What Does Plasma Coating Involve?

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Industrial processes often require materials to be coated in order to protect them, enabling these materials to work in the expected manner and resist corrosion or to prolong their usable life.

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Processes such as the production of fuel cells rely on plasma coating techniques to treat the electrodes. These electrodes are a key element of the fuel cells, and plasma coating has helped to solve one of the biggest challenges involved in the conversion of hydrogen and oxygen into energy: keeping the fuel cell dry in order that they can work effectively. Let’s take a look at the science behind plasma coating.

High-Temperature Jets

Treating materials using plasma coating techniques involves using an electric arc, which generates a stream of ionised plasma gas at a very high temperature. The coating material is then carried to this plasma jet using an inert gas stream, which then heats and fires it towards the substrate.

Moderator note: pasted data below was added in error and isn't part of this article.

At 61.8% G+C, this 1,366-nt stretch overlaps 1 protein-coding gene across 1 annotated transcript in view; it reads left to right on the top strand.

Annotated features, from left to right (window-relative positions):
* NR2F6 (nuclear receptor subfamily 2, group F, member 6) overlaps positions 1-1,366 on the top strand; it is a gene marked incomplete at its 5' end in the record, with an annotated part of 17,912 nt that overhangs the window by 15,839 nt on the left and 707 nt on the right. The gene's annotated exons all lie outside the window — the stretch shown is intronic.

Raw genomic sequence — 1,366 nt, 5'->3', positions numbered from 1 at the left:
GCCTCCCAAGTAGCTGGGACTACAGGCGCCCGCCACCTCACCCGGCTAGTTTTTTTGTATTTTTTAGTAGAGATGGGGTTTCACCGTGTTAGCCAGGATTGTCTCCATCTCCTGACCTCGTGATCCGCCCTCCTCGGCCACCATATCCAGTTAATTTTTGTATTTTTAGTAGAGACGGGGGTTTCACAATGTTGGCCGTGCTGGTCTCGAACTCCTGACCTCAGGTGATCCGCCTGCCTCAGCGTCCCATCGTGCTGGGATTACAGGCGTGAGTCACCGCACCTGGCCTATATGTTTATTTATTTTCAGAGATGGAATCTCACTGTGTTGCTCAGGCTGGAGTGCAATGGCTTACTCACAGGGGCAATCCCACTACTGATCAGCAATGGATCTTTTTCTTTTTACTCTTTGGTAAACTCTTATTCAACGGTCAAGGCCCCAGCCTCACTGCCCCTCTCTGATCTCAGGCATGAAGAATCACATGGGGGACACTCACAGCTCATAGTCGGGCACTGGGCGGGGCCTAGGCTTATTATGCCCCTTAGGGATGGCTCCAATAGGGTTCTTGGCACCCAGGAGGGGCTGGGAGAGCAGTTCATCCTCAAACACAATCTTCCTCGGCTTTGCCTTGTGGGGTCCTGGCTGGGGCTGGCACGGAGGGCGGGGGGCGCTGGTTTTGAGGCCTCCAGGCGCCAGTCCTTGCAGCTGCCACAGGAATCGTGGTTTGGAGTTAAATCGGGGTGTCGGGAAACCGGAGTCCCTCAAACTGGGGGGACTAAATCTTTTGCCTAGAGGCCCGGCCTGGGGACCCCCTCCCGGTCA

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The plasma spray heats up to very high temperatures, meaning that materials with high melting points can be sprayed on to the substrate. This allows coating to be carried out with materials that would not be available using other surface treatment methods.

The Plasma Gun Explained

The plasma spray gun is made up of a tungsten cathode and copper anode, both of which need to be water-cooled due to the very high temperatures in use. The plasma gas, consisting of argon, nitrogen, helium and hydrogen, flows through the circuit, using the nozzle shape of the anode to fire the spray at the substrate.

The high-voltage discharge initialises the plasma, causing localised ionisation, which produces a conductive path for the DC arc to be produced between the anode and cathode. The arc is heated due to resistance, allowing the gas to reach extreme temperatures, forming the plasma which then exits the anode nozzle.

A high-quality coating is produced with the combination of the high temperature, a high energy heat source, the inert spraying medium and the high velocity of the particles – typically between 200 and 300 metres per second.

One of the biggest benefits of plasma spraying is the ability to spray materials with very high melting points such as tungsten or zirconium. This versatility means that plasma coatings account for probably the widest range of spray coatings and applications used today.

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